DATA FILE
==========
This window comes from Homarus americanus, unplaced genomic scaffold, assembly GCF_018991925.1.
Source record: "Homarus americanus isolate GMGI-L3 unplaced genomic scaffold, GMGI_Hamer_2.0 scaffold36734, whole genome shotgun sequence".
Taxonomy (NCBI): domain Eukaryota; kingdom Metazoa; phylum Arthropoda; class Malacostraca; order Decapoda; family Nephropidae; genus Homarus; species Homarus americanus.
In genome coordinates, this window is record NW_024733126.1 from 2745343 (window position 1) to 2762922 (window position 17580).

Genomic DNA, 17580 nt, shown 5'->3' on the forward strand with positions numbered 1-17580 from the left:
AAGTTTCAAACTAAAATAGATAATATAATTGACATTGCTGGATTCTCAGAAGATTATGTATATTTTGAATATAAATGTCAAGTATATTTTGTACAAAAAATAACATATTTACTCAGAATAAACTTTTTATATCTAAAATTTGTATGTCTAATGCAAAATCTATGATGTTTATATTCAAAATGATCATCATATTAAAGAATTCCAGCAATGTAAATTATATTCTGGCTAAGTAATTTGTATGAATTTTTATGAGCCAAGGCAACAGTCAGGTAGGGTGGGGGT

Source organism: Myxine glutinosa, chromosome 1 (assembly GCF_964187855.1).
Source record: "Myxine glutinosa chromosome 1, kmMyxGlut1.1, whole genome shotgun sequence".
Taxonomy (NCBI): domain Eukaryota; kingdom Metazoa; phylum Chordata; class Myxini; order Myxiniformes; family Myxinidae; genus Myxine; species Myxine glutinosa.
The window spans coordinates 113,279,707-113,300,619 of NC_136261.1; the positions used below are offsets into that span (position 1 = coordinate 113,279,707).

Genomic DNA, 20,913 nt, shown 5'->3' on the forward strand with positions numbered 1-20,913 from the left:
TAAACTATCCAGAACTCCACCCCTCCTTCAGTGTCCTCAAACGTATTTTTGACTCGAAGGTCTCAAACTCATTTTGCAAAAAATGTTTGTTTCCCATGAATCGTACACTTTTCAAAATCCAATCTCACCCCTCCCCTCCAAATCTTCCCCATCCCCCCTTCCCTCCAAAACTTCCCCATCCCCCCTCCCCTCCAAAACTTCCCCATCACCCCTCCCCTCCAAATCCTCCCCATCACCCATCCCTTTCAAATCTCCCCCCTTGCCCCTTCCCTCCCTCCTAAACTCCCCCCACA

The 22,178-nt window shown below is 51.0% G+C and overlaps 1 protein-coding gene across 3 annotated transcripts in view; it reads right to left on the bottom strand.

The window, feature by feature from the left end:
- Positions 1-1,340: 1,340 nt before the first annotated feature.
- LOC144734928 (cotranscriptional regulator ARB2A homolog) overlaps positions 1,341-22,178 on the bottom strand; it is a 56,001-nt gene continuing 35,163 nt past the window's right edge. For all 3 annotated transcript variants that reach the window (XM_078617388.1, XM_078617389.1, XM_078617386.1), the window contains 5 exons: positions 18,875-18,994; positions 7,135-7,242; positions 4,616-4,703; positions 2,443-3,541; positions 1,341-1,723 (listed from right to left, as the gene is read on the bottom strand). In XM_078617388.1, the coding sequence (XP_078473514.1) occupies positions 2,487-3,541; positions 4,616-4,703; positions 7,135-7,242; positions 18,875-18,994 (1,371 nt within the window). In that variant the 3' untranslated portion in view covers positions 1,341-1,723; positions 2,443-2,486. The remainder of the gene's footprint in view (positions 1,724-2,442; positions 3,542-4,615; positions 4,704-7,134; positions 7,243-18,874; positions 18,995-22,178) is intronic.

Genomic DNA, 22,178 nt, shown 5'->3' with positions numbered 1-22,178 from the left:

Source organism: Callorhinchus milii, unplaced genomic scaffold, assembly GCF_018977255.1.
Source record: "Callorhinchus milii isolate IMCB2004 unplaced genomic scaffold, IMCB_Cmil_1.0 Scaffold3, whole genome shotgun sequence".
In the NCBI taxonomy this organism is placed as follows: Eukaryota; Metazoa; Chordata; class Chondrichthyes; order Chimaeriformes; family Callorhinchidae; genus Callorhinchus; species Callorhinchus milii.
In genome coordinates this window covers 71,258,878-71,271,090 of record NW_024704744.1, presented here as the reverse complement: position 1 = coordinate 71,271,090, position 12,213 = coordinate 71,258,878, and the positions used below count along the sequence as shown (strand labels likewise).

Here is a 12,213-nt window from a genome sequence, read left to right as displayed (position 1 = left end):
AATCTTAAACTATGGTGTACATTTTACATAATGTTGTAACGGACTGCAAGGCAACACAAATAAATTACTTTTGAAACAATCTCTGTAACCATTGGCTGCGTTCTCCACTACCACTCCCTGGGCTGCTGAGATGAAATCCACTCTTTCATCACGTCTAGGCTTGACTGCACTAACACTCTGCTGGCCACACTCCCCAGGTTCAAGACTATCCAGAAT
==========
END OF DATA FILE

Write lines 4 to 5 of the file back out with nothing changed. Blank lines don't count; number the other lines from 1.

In genome coordinates, this window is record NW_024733126.1 from 2745343 (window position 1) to 2762922 (window position 17580).

Genomic DNA, 17580 nt, shown 5'->3' on the forward strand with positions numbered 1-17580 from the left: